Browsing by Author "Sas, Isabeau"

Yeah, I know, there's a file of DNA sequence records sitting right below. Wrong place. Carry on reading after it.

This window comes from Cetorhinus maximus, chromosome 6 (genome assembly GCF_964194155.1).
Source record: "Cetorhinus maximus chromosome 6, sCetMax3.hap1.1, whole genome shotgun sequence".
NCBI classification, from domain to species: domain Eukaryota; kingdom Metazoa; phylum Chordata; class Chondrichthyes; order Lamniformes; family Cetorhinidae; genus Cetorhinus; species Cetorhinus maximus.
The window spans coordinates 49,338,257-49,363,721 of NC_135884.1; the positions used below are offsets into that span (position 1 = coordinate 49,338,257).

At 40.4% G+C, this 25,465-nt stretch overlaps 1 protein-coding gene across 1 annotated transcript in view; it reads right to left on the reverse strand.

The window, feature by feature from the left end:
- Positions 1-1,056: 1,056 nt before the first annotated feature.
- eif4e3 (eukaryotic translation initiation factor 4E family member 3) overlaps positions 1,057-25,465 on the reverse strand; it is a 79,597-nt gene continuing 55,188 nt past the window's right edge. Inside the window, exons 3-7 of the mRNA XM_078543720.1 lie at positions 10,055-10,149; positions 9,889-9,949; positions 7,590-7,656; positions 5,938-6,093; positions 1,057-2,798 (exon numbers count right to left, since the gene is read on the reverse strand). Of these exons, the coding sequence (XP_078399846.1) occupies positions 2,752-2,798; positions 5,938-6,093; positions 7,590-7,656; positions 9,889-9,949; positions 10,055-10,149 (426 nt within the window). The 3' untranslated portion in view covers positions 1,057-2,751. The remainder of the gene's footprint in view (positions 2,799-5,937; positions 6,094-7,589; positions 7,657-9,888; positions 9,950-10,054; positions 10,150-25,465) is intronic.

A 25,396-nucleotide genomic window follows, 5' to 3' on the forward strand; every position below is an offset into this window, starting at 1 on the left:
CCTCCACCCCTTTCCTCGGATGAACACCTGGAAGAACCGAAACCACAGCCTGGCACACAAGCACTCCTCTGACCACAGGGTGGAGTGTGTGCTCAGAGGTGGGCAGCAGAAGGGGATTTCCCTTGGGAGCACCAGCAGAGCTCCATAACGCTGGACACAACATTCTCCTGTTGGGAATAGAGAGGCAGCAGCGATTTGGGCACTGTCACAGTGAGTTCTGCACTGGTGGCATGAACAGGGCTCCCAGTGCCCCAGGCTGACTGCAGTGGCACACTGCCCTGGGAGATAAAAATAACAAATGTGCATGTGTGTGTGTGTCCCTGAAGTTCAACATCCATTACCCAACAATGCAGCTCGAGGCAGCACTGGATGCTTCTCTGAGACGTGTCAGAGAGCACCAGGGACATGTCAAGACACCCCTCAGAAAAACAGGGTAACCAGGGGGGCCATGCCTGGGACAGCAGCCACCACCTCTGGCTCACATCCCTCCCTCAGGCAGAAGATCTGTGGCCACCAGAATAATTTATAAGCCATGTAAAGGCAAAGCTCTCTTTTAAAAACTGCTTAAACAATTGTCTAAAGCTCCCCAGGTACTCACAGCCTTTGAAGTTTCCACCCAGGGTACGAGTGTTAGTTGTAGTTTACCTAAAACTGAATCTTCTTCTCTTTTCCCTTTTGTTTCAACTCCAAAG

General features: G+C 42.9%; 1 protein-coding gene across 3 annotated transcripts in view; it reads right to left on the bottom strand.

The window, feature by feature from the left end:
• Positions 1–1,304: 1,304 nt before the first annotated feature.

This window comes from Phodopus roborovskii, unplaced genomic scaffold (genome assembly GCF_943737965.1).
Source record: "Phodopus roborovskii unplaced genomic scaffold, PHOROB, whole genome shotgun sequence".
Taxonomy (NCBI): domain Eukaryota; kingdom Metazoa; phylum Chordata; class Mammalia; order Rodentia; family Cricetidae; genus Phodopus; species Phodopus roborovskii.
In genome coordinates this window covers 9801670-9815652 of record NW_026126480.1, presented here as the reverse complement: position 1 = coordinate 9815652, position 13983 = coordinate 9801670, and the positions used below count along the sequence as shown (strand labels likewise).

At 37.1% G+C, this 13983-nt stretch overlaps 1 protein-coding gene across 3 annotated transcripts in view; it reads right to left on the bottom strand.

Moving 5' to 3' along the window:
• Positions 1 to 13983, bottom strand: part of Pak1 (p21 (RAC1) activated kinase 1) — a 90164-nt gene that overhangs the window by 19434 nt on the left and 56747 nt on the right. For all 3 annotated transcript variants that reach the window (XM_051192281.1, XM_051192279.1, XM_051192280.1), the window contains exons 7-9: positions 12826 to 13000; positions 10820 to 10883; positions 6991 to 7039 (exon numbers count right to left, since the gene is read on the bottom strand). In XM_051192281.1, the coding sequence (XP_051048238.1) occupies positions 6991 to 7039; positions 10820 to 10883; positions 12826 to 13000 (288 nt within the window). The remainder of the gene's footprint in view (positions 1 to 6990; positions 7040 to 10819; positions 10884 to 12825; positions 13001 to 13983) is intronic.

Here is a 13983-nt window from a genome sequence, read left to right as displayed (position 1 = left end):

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- ItemThe treacle triplets : a functional approach to the translation of children's literature(Stellenbosch : University of Stellenbosch, 2010-12) Sas, Isabeau; Feinauer, A. E.; Huigen, Siegfried; University of Stellenbosch. Faculty of Arts and Social Sciences. Dept. of Afrikaans and Dutch.ENGLISH ABSTRACT: This study investigates the mechanics behind the translation of children’s literature through a practical translation from Dutch into English and an introspective commentary thereof. It also examines the cultural disparity and Anglo-American dominance within (translated) children’s literature. Through this translation and study, this thesis would like to contribute to the one-sided literary traffic and point out the cultural consequences this imbalance in trade will hold. Not only for a world library of children’s literature, but also for English speaking children who are increasingly oblivious of foreign literature. This thesis especially addresses the British reluctance towards translated foreign children’s literature due to the strong position of English as a language and the quality of the British national children’s literature. Furthermore, it challenges translation studies to consider the different needs and strategies for the translation of children’s literature. The approach this translator proposed for the translation of De zusjes Kriegel was a functional dialogic approach. This thesis therefore touches upon the developments that have led to the rise and wide applicability of functionalism in the practice of translation. Some of the most salient theorists in translation of children’s literature will also be discussed, specifically focusing on Riitta Oittinen’s ideas on Bakhtinian dialogue and carnivalism in relation to the translation of children’s literature. A functional dialogic approach to the practical translation of De zusjes Kriegel has led to an overall naturalised and domesticated translation in which the source text was adapted to a British target text cultural setting. This strategy was chosen to guarantee positive reception of the translation in the target text culture. A small-scale empirical reception survey has asserted this positive reception and reinforced some of this thesis’ presuppositions, among others that English-speaking children have no access to and no knowledge of foreign literature. Through the success of the practical translation and the positive reception of the target text this study has emphasised the importance and cultural necessity of translating foreign children’s literature into English.